Abstract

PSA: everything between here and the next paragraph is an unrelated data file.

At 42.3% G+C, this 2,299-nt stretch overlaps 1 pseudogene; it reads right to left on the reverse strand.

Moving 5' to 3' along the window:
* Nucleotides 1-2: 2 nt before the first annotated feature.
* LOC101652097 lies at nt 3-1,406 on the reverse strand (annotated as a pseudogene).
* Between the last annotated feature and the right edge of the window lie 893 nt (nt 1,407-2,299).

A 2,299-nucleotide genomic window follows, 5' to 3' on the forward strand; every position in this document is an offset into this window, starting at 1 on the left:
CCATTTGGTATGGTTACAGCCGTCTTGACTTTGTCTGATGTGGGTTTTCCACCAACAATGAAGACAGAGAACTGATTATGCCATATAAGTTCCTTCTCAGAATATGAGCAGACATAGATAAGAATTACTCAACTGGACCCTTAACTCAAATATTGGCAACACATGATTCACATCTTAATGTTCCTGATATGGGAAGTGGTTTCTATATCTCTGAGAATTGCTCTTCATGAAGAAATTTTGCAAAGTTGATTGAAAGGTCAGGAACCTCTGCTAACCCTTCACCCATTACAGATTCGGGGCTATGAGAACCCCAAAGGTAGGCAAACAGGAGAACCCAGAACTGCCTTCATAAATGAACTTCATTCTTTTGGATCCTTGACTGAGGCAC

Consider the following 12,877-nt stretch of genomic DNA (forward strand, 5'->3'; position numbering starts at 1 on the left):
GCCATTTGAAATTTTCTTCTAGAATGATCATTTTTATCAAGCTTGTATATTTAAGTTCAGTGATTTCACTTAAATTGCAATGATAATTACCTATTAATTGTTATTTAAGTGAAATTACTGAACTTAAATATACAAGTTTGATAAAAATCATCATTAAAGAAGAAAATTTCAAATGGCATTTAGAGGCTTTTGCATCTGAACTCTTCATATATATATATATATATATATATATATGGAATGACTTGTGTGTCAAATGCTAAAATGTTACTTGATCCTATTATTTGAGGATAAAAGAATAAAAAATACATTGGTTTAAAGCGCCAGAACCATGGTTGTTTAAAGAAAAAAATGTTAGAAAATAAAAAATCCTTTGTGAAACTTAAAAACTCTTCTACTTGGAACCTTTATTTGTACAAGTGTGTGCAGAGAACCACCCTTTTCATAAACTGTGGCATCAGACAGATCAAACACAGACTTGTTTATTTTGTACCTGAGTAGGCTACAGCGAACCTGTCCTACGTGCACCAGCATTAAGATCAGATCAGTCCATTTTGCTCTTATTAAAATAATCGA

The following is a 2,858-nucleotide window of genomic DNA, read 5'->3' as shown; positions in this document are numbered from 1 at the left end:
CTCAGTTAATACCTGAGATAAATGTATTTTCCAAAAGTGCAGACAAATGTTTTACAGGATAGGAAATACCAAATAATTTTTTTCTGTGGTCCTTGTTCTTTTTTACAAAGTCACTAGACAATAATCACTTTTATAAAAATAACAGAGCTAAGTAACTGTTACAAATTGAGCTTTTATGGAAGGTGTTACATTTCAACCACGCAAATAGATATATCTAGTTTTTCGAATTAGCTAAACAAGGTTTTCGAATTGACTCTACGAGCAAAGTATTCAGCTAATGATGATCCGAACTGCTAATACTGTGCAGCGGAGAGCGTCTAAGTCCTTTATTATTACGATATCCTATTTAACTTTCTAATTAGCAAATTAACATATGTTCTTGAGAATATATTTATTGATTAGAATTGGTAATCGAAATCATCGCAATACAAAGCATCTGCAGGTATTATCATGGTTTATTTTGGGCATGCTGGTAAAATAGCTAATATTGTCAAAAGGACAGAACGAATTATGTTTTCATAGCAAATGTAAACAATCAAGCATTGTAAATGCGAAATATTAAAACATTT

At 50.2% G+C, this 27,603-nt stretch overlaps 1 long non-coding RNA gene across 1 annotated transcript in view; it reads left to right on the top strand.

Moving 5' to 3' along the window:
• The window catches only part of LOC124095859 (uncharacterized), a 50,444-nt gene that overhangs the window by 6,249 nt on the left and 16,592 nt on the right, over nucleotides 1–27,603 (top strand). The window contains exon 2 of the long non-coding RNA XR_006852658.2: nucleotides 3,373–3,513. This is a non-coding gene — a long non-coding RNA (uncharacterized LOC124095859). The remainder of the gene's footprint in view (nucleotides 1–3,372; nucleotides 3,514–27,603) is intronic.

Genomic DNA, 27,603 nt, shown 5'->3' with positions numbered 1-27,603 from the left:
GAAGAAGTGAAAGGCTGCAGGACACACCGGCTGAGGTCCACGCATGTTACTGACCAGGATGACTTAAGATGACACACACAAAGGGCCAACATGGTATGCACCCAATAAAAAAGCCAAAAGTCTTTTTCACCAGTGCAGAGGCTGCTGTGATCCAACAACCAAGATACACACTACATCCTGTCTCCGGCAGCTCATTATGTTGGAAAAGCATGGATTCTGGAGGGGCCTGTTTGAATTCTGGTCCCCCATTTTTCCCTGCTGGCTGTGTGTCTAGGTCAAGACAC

In this paper, we describe a setup for modeling hydrate-bearing rock samples and measuring their electrical resistivity at different pressures and temperatures using an AMNB cylindrical four-electrode probe. Methods for modeling hydrate-bearing rock samples and measuring their resistivity are considered. The setup was used in a series of experiments to measure the resistivity of sand samples containing water, ice or tetrahydrofuran (THF) hydrate. It is shown that when the rock pores contain hydrates and a partially unfrozen aqueous solution of NaCl and THF, the electrical resistivity is determined by the high resistivity of the solution and increases with the formation of hydrate. The presence of THF hydrate in the experimental samples increased their resistivity by 180–320 Ohm·m at a temperature of about 0 °C. After the formation of hydrate and freezing of residual water, the resistivity of the sample is stabilized at 70–80 Ohm·m at a temperature of -15 °C.

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